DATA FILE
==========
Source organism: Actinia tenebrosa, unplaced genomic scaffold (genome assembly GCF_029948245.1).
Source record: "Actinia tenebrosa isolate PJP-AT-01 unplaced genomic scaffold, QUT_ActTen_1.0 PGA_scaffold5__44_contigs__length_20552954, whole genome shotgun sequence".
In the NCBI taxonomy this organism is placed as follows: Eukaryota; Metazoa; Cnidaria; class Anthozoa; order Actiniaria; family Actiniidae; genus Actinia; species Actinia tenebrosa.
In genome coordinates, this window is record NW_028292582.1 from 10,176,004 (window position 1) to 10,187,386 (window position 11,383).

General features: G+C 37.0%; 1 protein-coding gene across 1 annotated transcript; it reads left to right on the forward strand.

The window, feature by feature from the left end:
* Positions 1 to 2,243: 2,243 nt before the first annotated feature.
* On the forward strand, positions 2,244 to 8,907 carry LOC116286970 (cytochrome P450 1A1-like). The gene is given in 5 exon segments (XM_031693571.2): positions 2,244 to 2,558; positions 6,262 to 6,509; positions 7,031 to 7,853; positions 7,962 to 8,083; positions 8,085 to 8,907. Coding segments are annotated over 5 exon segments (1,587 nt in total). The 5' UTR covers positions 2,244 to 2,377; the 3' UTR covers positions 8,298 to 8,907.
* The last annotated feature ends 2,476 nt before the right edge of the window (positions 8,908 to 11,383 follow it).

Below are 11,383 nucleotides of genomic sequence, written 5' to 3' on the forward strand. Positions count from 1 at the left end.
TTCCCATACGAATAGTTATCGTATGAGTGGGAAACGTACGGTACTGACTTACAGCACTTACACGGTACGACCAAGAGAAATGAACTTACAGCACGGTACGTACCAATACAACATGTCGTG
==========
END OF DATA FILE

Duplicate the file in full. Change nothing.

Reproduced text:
Source organism: Actinia tenebrosa, unplaced genomic scaffold (genome assembly GCF_029948245.1).
Source record: "Actinia tenebrosa isolate PJP-AT-01 unplaced genomic scaffold, QUT_ActTen_1.0 PGA_scaffold5__44_contigs__length_20552954, whole genome shotgun sequence".
In the NCBI taxonomy this organism is placed as follows: Eukaryota; Metazoa; Cnidaria; class Anthozoa; order Actiniaria; family Actiniidae; genus Actinia; species Actinia tenebrosa.
In genome coordinates, this window is record NW_028292582.1 from 10,176,004 (window position 1) to 10,187,386 (window position 11,383).

General features: G+C 37.0%; 1 protein-coding gene across 1 annotated transcript; it reads left to right on the forward strand.

The window, feature by feature from the left end:
* Positions 1 to 2,243: 2,243 nt before the first annotated feature.
* On the forward strand, positions 2,244 to 8,907 carry LOC116286970 (cytochrome P450 1A1-like). The gene is given in 5 exon segments (XM_031693571.2): positions 2,244 to 2,558; positions 6,262 to 6,509; positions 7,031 to 7,853; positions 7,962 to 8,083; positions 8,085 to 8,907. Coding segments are annotated over 5 exon segments (1,587 nt in total). The 5' UTR covers positions 2,244 to 2,377; the 3' UTR covers positions 8,298 to 8,907.
* The last annotated feature ends 2,476 nt before the right edge of the window (positions 8,908 to 11,383 follow it).

Below are 11,383 nucleotides of genomic sequence, written 5' to 3' on the forward strand. Positions count from 1 at the left end.
TTCCCATACGAATAGTTATCGTATGAGTGGGAAACGTACGGTACTGACTTACAGCACTTACACGGTACGACCAAGAGAAATGAACTTACAGCACGGTACGTACCAATACAACATGTCGTG